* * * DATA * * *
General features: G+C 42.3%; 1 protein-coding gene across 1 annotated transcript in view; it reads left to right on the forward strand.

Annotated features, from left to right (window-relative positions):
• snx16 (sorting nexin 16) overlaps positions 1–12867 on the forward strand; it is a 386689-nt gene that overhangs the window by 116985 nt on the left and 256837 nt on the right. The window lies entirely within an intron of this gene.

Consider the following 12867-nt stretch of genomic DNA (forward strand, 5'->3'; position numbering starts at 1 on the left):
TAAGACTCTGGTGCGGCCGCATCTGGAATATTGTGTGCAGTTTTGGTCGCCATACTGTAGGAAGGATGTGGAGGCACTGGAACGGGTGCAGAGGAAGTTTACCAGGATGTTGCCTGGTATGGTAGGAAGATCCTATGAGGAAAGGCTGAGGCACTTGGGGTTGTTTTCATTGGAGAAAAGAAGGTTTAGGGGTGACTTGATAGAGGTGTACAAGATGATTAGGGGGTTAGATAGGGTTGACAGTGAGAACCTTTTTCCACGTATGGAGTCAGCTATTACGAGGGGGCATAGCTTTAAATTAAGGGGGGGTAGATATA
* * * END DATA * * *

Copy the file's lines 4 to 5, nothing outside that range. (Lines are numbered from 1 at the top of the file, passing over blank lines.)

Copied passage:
Consider the following 12867-nt stretch of genomic DNA (forward strand, 5'->3'; position numbering starts at 1 on the left):
TAAGACTCTGGTGCGGCCGCATCTGGAATATTGTGTGCAGTTTTGGTCGCCATACTGTAGGAAGGATGTGGAGGCACTGGAACGGGTGCAGAGGAAGTTTACCAGGATGTTGCCTGGTATGGTAGGAAGATCCTATGAGGAAAGGCTGAGGCACTTGGGGTTGTTTTCATTGGAGAAAAGAAGGTTTAGGGGTGACTTGATAGAGGTGTACAAGATGATTAGGGGGTTAGATAGGGTTGACAGTGAGAACCTTTTTCCACGTATGGAGTCAGCTATTACGAGGGGGCATAGCTTTAAATTAAGGGGGGGTAGATATA